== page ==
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Infographic: A Painful Pathway

Since the mid-2000s, the voltage-gated sodium channel NaV1.7 has emerged as a promising target for a new class of analgesics.

Dec 31, 2017
Catherine Offord

© THOM GRAVES

NaV1.7 controls the passage of sodium ions into sensory neurons. Hyperactivity in NaV1.7 is associated with increased firing in pain-sensing neurons—and thus agony even in the absence of painful stimuli—while deletion of the channel appears to cause pain insensitivity.

© THOM GRAVESLike other voltage-gated sodium channels, NaV1.7 consists of four voltage-sensing domains (I to IV) surrounding a central pore through which sodium ions pass into the neuron. As a sensory neuron fires (from left to right), voltage-gated sodium channels cycle through three states: from closed to open, and finally inactivated.

INACTIVATED
For a short period following opening, the voltage-sensing domains remain open, but the pore is blocked by a positively charged particle in a ball-and-chain mechanism.

OPEN
Voltage-sensing domains open during an action potential to allow sodium ions to flow into the neuron.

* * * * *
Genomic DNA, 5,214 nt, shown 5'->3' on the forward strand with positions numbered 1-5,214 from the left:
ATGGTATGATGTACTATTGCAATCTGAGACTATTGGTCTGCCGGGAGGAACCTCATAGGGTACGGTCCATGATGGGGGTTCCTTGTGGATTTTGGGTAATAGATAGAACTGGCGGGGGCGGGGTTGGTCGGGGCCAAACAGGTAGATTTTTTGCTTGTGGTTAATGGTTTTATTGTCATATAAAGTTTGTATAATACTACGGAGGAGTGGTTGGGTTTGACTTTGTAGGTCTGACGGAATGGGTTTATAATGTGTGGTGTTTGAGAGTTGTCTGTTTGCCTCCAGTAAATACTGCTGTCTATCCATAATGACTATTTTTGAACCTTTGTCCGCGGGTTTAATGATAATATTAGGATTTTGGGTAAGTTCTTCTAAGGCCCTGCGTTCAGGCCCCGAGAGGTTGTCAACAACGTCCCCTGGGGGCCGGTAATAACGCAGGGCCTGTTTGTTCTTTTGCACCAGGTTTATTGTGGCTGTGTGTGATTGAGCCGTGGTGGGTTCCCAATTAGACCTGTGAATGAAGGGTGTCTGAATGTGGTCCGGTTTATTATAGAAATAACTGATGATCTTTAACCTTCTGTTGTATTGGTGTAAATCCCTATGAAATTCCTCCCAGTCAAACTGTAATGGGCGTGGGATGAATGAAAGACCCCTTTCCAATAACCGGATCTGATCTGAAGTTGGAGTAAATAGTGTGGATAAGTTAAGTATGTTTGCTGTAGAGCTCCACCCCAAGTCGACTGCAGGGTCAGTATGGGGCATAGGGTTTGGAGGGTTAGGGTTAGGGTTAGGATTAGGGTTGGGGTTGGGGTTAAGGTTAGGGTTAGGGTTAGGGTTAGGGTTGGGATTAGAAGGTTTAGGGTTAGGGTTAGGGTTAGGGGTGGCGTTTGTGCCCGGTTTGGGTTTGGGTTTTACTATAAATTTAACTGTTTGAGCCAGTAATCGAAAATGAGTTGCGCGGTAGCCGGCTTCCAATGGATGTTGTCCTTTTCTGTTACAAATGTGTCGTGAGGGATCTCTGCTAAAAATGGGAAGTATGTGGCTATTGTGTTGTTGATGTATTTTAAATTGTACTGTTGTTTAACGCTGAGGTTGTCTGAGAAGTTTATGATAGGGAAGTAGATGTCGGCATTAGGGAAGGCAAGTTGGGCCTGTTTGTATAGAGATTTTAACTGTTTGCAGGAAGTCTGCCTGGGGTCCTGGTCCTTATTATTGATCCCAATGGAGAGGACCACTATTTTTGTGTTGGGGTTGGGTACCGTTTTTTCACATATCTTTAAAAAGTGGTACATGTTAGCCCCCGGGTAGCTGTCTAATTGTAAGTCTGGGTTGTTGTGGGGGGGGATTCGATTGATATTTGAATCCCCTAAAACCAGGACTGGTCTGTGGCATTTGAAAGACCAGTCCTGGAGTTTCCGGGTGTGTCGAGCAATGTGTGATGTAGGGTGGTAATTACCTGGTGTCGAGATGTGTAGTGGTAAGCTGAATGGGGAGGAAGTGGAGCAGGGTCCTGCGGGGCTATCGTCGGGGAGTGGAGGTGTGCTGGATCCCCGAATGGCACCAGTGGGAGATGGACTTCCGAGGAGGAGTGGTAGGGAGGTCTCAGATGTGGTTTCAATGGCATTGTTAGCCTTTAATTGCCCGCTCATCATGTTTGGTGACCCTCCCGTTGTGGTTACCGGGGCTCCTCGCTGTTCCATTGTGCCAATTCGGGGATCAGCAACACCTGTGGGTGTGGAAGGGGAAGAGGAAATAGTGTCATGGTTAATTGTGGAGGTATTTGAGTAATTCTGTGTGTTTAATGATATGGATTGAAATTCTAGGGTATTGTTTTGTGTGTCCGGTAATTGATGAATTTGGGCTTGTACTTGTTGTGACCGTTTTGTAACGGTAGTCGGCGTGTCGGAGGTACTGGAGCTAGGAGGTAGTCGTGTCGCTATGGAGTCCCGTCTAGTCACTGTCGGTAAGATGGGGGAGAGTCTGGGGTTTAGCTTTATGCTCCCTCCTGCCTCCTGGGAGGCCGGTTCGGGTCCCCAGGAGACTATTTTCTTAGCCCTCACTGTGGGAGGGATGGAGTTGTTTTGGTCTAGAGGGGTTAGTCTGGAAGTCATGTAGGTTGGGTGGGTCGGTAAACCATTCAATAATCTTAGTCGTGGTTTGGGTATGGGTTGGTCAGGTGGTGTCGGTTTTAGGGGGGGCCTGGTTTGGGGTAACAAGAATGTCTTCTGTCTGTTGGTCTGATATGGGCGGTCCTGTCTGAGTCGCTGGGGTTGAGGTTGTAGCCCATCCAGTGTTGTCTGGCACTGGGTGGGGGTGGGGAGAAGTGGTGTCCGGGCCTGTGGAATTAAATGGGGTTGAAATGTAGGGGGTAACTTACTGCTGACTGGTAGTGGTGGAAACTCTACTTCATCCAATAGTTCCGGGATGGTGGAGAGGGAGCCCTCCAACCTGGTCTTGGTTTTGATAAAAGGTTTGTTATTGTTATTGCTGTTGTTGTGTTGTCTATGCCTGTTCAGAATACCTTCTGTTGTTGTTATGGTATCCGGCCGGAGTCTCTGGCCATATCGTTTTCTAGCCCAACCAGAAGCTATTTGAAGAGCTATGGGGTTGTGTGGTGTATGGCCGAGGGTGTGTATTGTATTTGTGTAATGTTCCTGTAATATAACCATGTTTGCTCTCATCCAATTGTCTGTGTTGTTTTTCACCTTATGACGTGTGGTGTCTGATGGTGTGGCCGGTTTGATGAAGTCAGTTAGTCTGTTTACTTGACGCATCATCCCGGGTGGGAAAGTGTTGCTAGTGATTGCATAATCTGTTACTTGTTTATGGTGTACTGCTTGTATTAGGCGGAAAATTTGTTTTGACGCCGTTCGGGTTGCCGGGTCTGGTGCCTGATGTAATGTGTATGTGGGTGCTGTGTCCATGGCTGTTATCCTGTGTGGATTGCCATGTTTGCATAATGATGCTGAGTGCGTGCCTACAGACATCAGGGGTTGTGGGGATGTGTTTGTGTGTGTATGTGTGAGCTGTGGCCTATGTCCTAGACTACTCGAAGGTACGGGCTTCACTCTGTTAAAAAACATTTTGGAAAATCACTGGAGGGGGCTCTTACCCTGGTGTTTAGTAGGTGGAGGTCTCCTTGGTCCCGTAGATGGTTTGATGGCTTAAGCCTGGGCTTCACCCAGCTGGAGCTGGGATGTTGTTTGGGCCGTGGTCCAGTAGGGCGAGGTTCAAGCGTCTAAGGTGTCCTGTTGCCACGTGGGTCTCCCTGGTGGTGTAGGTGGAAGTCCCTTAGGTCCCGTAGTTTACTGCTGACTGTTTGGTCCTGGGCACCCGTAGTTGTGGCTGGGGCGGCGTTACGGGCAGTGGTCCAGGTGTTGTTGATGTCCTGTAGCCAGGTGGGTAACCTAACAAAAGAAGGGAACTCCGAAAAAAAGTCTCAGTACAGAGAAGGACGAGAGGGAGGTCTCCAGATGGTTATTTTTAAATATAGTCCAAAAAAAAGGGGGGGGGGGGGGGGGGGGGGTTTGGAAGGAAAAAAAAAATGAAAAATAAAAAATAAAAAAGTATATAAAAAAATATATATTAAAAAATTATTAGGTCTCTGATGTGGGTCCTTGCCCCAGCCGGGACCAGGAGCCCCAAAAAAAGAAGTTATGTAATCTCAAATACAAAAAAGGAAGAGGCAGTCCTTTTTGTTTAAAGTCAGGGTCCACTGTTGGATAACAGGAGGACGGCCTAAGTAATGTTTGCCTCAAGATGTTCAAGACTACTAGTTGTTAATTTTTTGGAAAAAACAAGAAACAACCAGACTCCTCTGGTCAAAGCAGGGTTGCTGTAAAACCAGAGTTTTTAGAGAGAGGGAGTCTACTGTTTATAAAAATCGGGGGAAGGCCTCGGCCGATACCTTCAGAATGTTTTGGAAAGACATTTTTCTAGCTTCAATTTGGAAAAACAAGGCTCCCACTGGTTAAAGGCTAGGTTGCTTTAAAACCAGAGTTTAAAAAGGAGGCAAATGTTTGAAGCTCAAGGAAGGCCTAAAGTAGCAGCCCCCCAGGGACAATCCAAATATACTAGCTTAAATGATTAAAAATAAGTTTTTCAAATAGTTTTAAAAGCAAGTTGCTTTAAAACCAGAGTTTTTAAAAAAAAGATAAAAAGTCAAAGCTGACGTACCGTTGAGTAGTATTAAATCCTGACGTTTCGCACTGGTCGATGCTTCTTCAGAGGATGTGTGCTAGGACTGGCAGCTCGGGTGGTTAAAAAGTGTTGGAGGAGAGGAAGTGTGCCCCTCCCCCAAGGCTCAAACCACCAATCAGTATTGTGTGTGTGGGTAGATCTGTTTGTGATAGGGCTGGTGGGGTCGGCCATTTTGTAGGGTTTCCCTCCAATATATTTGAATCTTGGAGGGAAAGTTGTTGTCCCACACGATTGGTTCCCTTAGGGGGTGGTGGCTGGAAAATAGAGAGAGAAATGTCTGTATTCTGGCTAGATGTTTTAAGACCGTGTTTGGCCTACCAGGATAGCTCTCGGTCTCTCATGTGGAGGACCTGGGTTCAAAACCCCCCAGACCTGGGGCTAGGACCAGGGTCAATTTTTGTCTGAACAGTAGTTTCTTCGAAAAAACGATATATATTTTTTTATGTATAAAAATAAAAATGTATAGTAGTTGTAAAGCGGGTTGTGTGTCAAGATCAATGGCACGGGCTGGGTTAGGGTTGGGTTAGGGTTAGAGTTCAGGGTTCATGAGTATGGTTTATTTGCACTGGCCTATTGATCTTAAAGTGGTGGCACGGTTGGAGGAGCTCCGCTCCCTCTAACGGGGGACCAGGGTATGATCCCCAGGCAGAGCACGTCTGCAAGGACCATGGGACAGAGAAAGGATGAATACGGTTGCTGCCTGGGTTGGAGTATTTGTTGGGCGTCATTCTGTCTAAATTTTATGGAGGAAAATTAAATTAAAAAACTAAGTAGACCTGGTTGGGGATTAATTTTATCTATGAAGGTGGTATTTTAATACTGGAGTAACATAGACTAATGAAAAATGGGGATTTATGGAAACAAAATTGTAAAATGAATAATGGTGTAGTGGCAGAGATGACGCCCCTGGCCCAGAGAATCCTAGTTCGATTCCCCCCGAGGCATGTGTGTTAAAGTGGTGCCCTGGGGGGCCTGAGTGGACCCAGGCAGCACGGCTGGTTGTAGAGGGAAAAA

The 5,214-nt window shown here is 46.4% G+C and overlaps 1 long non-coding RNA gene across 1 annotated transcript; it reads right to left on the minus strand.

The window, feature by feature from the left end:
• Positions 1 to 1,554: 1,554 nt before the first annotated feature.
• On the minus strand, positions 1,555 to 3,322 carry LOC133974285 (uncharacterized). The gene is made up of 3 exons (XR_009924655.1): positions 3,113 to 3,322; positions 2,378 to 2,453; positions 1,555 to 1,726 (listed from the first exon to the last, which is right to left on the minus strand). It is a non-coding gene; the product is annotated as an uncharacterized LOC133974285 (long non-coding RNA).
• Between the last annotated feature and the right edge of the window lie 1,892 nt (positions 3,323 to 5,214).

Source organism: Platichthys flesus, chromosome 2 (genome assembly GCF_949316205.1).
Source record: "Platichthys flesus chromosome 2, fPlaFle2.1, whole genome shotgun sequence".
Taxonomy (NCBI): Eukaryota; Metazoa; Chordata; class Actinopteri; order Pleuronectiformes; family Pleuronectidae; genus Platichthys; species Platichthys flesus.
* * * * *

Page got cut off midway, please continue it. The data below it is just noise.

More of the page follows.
CLOSED
Voltage-sensing domains pinch shut the pore when the neuron is at rest.

Precision Targeting

Many companies are working to develop molecules that inhibit the NaV1.7 channel. But while the basics of the protein complex’s function are well established, researchers are still learning how best to target NaV1.7 in order to achieve analgesia. Early attempts to inhibit the channel used small molecules to block the pore region, but because this pore is well-conserved among the NaV family, these drugs generally showed low selectivity for NaV1.7. Recent efforts have targeted the less-conserved voltage-sensing domains of NaV1.7 to lock the channel in a closed or inactivated state. Hitting the right part of the protein is not the only challenge—even with the development of apparently highly potent NaV1.7 blockers, researchers are now questioning just where along a sensory neuron a drug needs to act in order to be maximally analgesic.

© THOM GRAVES

A. Small molecules that target NaV1.7’s voltage-sensing domains show high specificity for the receptor, and have shown promise in early stage trials.

B. Toxin-derived peptides also show high specificity for NaV1.7’s voltage-sensing domains, and promising preclinical results have piqued the interest of a handful of companies.

C. Drugs that target the channel’s pore are relatively nonselective, and few are currently being pursued as analgesics.

 

 

 

 

© THOM GRAVEThe failure of many supposed NaV1.7 blockers to effectively blunt pain has some researchers questioning the assumption that inhibiting NaV1.7 in the periphery is sufficient. Because sensory neurons often have axons that terminate inside the central nervous system, drugs targeting NaV1.7 may need to cross the blood-brain barrier to boost their painkilling effect.

Read the full story.

 

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